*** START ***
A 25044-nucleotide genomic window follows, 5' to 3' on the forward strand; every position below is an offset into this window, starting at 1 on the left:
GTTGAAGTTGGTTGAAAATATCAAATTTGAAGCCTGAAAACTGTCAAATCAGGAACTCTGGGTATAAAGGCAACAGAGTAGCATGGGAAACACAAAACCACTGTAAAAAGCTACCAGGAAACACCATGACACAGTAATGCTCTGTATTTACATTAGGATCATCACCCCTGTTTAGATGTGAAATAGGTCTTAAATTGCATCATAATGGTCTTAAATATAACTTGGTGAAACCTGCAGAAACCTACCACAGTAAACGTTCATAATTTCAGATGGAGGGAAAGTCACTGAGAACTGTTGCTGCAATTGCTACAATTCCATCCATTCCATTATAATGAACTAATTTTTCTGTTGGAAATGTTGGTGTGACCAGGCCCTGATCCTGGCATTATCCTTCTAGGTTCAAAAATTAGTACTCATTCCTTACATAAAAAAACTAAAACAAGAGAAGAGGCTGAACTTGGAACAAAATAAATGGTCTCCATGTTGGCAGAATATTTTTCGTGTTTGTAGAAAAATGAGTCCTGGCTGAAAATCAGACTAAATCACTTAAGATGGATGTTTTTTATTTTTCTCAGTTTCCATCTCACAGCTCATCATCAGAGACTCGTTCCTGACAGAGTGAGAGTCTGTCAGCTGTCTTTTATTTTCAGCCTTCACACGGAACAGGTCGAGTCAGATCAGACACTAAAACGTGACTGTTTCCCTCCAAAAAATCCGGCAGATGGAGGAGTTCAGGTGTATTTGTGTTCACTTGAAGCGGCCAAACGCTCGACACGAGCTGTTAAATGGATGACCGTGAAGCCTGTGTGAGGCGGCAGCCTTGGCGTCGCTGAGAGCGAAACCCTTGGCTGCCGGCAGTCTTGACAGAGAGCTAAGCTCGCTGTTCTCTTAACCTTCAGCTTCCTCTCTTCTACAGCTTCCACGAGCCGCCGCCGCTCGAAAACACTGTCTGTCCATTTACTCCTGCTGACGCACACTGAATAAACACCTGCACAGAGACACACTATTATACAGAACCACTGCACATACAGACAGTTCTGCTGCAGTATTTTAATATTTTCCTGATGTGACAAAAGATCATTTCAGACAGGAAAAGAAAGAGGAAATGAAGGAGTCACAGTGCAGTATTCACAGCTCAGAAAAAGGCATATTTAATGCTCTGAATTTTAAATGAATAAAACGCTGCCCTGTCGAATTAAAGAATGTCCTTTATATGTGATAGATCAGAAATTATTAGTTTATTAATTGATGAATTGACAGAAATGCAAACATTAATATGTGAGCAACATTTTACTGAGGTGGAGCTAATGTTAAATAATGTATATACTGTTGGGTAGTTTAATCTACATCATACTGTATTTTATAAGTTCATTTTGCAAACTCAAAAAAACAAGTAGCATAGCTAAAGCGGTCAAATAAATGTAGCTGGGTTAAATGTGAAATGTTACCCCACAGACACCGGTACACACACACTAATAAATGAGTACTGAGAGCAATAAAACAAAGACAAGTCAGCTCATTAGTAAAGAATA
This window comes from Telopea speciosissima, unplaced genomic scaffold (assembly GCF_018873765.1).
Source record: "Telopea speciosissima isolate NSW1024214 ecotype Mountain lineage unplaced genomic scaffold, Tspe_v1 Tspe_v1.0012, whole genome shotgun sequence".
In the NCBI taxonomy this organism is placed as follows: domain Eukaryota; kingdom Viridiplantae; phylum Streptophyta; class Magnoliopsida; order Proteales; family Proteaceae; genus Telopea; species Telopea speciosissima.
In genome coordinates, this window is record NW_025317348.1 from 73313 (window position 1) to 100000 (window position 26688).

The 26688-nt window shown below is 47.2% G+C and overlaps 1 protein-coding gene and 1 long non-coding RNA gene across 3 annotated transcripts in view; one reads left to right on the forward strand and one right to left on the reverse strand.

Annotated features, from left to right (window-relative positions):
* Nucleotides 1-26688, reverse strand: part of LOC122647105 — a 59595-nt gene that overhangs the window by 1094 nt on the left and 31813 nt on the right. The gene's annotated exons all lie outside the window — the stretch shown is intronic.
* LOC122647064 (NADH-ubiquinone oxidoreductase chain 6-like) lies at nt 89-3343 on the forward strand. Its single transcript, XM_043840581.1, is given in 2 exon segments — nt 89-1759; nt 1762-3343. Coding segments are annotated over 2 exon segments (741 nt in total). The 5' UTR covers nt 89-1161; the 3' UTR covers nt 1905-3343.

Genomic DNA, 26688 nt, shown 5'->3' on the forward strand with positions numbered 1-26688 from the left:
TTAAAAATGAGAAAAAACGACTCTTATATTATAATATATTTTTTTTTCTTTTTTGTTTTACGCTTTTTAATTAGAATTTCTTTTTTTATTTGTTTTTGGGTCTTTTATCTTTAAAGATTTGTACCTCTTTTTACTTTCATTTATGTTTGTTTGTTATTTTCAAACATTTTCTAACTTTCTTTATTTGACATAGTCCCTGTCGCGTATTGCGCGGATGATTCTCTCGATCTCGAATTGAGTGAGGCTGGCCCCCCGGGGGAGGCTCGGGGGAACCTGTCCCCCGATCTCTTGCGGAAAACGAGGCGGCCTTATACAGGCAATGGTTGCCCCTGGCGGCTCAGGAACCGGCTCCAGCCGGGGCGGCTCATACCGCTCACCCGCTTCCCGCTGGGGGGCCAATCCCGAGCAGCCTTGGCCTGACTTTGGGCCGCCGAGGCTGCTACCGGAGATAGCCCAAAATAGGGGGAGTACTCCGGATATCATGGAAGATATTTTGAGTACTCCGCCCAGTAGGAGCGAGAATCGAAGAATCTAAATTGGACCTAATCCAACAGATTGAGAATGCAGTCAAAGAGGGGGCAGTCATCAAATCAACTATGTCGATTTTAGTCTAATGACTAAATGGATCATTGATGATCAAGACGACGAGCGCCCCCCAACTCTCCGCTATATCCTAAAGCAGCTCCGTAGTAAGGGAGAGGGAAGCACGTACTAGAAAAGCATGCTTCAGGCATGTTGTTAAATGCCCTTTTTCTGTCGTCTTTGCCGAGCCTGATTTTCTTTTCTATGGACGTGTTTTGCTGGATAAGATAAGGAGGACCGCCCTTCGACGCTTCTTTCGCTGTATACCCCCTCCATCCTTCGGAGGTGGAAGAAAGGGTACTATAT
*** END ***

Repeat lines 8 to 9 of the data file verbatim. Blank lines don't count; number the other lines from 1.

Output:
Annotated features, from left to right (window-relative positions):
* Nucleotides 1-26688, reverse strand: part of LOC122647105 — a 59595-nt gene that overhangs the window by 1094 nt on the left and 31813 nt on the right. The gene's annotated exons all lie outside the window — the stretch shown is intronic.